Sri Lankan President declares curfew to prevent protests | Economic news

By KRISHAN FRANCIS, Associated Press

COLOMBO, Sri Lanka (AP) — Sri Lanka has imposed a nationwide curfew from Saturday night to Monday morning, in addition to the president’s declared state of emergency, in an effort to prevent further demonstrations accusing the government of worsening the economic crisis.

Government Information Chief Mohan Samaranayake said the curfew is imposed under the powers vested in President Gotabaya Rajapaksa. He drew the ire of protesters who called for his resignation outside his residence Thursday night, leading to police firing tear gas and arresting dozens of people.

“The curfew is an attempt to silence people,” said Ruki Fernando, a human rights activist who turned up at a protest in the capital, Colombo, which dispersed shortly after the protest. entry into force of the curfew.

“I don’t know why a curfew has been declared. What we need now is not a curfew, we need food, gas, fuel and the freedom to express ourselves,” Fernando said.

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Rajapaksa assumed emergency powers at midnight on Friday amid widespread calls for protests across the country on Sunday, as anger over shortages of essential food, fuel and long power cuts spilled over this week.

Sri Lanka faces huge debts and dwindling foreign exchange reserves, and its struggle to pay for its imports has resulted in a lack of basic supplies. People wait in long queues for gas, and electricity is cut for several hours a day because there is not enough fuel to run power stations and dry weather has undermined the hydroelectric capacity.

The island nation’s economic difficulties can be traced back to the failure of successive governments to diversify exports, relying instead on traditional sources of cash like tea, clothing and tourism, and a culture of consuming imported goods.

The COVID-19 pandemic has dealt a severe blow to the economy, with the government estimating a loss of $14 billion over the past two years. Protesters also decry mismanagement – Sri Lanka has a huge foreign debt after borrowing heavily on projects that don’t bring in money. Its foreign debt repayment obligations amount to about $7 billion this year alone.

The crisis has affected people from all walks of life. Middle-class professionals and businesspeople who would not normally take part in street protests held nightly rallies with candles and placards in many parts of the country.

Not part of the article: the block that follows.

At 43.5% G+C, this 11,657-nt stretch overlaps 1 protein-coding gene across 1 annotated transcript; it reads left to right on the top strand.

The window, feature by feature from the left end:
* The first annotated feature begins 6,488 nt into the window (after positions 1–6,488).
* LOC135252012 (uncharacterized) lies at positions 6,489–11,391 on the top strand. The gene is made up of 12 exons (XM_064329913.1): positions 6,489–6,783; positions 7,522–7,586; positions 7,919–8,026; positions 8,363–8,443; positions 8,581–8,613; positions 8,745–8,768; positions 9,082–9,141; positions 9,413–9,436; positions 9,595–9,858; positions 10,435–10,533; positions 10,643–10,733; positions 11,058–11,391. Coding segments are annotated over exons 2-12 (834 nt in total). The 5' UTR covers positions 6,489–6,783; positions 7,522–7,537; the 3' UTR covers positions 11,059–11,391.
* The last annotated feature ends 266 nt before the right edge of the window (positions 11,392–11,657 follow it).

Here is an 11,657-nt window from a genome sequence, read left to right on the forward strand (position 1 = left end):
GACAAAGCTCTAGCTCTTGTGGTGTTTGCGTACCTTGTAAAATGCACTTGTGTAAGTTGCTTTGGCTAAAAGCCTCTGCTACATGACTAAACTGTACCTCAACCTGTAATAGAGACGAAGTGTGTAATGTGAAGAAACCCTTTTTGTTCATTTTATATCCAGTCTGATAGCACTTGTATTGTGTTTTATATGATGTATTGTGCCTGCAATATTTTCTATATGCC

On Thursday, angry mobs demonstrated along roads leading to Rajapaksa’s private residence on the outskirts of Colombo and threw stones at two army buses that police were using to block their way. Protesters set fire to one of the buses and drove back a fire engine which rushed to put it out.

Rajapaksa’s office blamed “organized extremists” among the thousands of protesters for the violence. Police fired tear gas and a water cannon and arrested 54 people. Dozens of other people were injured and journalists beaten by the police.

Senior police spokesman Ajith Rohana said 24 police officers and several other civilians were injured. Total damage was estimated at around $132,000 and the suspects will be charged with damaging public property, Rohana said.

Nuwan Bopage, who is representing some of the suspects, said 27 were released on bail when they appeared in court on Friday evening and the rest were awaiting trial.

Rajapaksa’s declaration of emergency gives him broad powers to preserve public order, suppress mutinies, riots or civil unrest or to maintain essential supplies. In urgent cases, the President may authorize detentions, seizure of property and search of premises. He can also amend or suspend any law except the constitution.

The Bar Association of Sri Lanka, the largest group of lawyers, said the emergency declaration was not the answer to the country’s problems.

“These protests reflect the plight of people seeking to secure for themselves and their families some of the essentials of life,” the lawyers said in a statement, urging Rajapaksa to revoke the state of emergency and ensure the rights of individuals to freedom of expression and peaceful assembly.

A curfew had already been put in place on the outskirts of Colombo following protests on Thursday but was lifted on Friday morning.

The powerful Rajapaksa family includes not only the president but also his older brother, Prime Minister Mahinda Rajapaksa. He was credited with a military victory that ended a 25-year civil war against Tamil rebels in 2009. Five other family members are lawmakers, including Finance Minister Basil Rajapaksa, Irrigation Minister Chamal Rajapaksa and a nephew, Sports Minister Namal Rajapaksa.

The immense political influence of the Rajapaska led to fears that the family would control major state functions and independent government institutions would weaken.

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